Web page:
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Opinion

Letters to the Editor: California’s decline has accelerated under Democratic leadership

PG&E
Pacific Gas & Electric employees work on power lines.
(Casey Christi / Bakersfield Californian / Associated Press)

To the editor: Columnist Steve Lopez blames climate change, corporate profit mongering, and (of course) President Trump for California’s woes, which include power blackouts, a staggering rich-poor gap, rampant wildfires and a homelessness disaster.

California, specifically Los Angeles, San Francisco and Sacramento, have been under the ham-fisted control of Democrats for years while these woes expanded dramatically, and in the face of stifling taxes and burdensome regulations at every level of government.

Perhaps Lopez and other progressives should actually look at the reflection in the mirror instead of preening before it.

Kip Dellinger, Santa Monica

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To the editor: As Lopez points out, we should have started hardening our electrical infrastructure years ago. We didn’t. Instead, a “fix it if it’s broke” attitude prevailed.

We can’t go back in time, but the next best choice is to start now.

It is very likely that studies have already been conducted to identify the most vulnerable locations along power lines that could spark wildfires. If we start making the necessary upgrades now, maybe in 10 or 20 years the job will be done.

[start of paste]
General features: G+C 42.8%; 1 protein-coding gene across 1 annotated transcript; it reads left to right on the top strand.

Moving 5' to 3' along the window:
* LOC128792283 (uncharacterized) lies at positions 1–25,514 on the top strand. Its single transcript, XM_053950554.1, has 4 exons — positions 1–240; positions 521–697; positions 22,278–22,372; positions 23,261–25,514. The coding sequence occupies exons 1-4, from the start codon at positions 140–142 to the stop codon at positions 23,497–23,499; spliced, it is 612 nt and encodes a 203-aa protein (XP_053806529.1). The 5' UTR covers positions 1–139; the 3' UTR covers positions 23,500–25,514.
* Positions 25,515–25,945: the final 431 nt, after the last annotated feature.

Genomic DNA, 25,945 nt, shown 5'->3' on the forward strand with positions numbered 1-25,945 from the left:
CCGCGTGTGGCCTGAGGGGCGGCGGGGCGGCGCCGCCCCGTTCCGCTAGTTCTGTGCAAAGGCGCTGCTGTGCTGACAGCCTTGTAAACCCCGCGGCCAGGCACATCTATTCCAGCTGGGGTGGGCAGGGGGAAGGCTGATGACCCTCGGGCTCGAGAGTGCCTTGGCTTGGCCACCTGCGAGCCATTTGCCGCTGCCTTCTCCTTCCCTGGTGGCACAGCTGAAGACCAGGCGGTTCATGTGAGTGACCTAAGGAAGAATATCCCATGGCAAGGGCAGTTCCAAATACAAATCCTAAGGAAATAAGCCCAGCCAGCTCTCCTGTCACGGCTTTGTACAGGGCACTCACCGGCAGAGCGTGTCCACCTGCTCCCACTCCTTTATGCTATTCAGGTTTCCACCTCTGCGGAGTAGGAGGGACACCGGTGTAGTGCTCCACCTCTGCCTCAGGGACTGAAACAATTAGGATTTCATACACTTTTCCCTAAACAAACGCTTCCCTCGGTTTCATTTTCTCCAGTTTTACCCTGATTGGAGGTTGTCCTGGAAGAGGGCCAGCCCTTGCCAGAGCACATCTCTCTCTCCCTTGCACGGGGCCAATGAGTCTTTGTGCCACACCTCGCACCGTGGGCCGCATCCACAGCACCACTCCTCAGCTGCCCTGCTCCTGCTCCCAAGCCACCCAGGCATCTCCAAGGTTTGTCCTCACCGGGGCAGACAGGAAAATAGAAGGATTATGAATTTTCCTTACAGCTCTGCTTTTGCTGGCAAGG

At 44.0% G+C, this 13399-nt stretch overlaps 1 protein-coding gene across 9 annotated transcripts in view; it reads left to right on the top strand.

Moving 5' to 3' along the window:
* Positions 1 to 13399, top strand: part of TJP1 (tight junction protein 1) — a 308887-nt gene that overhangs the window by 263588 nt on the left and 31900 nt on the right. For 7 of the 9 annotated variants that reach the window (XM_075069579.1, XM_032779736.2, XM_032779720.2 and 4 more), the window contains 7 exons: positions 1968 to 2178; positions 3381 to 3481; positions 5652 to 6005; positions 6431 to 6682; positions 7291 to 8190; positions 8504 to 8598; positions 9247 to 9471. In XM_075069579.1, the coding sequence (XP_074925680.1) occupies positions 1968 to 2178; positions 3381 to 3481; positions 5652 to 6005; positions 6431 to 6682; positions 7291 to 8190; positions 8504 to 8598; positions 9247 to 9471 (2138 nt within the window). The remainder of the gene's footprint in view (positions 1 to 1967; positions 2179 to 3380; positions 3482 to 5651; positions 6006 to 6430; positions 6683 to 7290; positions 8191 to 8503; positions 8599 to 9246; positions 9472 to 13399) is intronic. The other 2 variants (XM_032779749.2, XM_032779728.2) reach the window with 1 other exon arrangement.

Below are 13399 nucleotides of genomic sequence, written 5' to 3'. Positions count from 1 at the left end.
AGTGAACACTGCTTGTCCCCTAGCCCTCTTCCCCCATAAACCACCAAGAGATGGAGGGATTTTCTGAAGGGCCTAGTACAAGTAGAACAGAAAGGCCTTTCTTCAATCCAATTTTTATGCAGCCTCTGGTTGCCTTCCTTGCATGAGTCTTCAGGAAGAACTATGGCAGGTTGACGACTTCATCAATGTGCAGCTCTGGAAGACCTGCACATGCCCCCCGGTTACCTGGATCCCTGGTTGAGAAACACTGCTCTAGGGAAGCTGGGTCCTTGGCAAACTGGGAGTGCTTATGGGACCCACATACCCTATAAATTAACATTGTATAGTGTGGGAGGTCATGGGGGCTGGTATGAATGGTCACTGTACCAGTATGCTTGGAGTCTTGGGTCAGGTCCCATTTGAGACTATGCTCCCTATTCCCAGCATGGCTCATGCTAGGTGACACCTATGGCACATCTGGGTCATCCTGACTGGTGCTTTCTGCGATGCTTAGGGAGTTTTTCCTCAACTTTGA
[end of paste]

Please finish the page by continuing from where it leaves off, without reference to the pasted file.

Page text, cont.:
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If we don’t start now, prepare for the worst.

Phillip Gold, Westlake Village

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To the editor: Clearly, cutting off the electricity is not a solution, nor is cutting down all the trees. To sequester carbon and produce oxygen, we need as many trees as we can get.

The money paid by Pacific Gas & Electric in penalties should go toward creating locally distributed solar electricity and battery backups in fire-prone communities. Power companies may then be owned by various towns or counties and become accountable to the citizens.

Sarah Starr, Los Angeles

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To the editor: The sense of entitlement that is pervasive today is galling. There were probably many people who prepared for a power outage, but there were many more who just stuck their heads in the ashes.

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One could weather a 24-hour outage easily with an uninterruptible power source for phone charging, a camping stove and a lantern, all of which cost less than $200. Know what’s in your refrigerator so you can keep it closed as much as possible.

A minimal solar system with a battery backup can provide more comfort during an outage, and for about $15,000. An adequate battery backup system costs about $7,000.

Gregg Ferry, Carlsbad


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